Frequently Asked Questions

What is a Notice of Default?

ANSWER: A Notice of default is a public notice filed with a court which states that a mortgage borrower is in default on a loan. This is one of the initial steps toward foreclosure. A notice of default and subsequent foreclosure actions will be documented and disclosed to all credit bureaus. Hence, all foreclosure proceedings and actions can have severe repercussions on a borrower’s credit score. This will also negatively impact the borrower’s ability to obtain a mortgage or any type of debt in the future.

What states allow Non-Judicial Foreclosures?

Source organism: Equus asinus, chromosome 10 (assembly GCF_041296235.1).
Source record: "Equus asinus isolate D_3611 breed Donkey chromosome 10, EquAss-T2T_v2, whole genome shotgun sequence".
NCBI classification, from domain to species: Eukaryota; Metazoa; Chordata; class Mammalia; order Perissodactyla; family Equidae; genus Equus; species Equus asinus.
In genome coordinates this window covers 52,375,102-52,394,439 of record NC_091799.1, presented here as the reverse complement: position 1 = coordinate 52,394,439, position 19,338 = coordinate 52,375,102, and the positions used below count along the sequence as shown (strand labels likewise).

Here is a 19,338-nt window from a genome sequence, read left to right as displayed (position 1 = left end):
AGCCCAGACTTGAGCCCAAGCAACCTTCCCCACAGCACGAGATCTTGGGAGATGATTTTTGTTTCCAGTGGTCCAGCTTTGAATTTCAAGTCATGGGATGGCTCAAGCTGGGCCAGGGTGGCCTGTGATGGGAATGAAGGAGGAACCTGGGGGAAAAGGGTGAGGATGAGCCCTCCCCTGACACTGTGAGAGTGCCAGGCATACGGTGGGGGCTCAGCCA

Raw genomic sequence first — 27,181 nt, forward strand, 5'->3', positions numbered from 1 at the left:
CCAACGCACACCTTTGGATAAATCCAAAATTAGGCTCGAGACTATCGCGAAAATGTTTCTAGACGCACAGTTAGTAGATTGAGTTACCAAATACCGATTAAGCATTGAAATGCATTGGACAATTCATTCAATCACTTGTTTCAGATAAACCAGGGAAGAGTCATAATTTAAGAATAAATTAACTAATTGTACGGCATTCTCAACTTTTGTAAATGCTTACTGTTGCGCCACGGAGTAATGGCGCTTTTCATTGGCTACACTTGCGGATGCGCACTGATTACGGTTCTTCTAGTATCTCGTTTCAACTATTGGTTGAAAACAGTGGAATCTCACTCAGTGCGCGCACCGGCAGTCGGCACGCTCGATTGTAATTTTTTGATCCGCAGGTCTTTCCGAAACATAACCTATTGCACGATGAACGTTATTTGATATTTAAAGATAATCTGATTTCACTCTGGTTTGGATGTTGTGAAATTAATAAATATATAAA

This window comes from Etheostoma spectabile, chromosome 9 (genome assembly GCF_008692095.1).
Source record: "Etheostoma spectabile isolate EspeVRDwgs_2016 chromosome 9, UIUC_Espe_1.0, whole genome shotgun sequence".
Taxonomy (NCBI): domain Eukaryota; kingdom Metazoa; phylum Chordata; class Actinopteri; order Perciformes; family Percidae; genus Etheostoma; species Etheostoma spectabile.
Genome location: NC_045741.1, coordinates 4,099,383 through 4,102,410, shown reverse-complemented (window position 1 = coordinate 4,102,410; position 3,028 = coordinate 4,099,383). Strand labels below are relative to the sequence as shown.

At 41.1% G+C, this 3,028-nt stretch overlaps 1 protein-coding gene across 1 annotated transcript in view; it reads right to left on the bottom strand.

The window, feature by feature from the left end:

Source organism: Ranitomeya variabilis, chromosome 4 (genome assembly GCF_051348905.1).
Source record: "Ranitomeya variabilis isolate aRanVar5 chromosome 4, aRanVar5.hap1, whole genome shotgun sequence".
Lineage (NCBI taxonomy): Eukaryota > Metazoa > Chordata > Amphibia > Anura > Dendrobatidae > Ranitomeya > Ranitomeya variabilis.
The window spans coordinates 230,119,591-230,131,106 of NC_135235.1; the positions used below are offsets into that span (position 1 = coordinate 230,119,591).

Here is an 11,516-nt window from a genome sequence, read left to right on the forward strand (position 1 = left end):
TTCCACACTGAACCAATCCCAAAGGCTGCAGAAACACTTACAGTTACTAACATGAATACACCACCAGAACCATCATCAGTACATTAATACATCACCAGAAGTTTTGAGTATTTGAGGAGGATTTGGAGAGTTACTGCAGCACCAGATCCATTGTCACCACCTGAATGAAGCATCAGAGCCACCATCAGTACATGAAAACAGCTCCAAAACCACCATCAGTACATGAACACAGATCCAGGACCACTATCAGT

ANSWER: The following states allow non-judicial foreclosures: Alabama, Alaska, Arizona, Arkansas, California, Colorado, District of Columbia, Georgia, Idaho, Maryland, Massachusetts, Michigan, Minnesota, Mississippi, Missouri, Montana, Nebraska, Nevada, New Hampshire, North Carolina, Oregon, Rhode Island, South Dakota, Tennessee, Texas, Utah, Virginia, Washington, West Virginia, and Wyoming.

What is a Foreclosure?

ANSWER: A foreclosure is the legal practice where your mortgage company secures ownership of your home. Basically, they repossess the property. A foreclosure occurs when the homeowner has failed to make payments and has defaulted or violated the terms of their mortgage loan agreement. A foreclosure can typically be avoided, even if you already received the foreclosure notice. A foreclosure can wreak havoc on your credit score. You must talk with your lender and take action as soon as possible.

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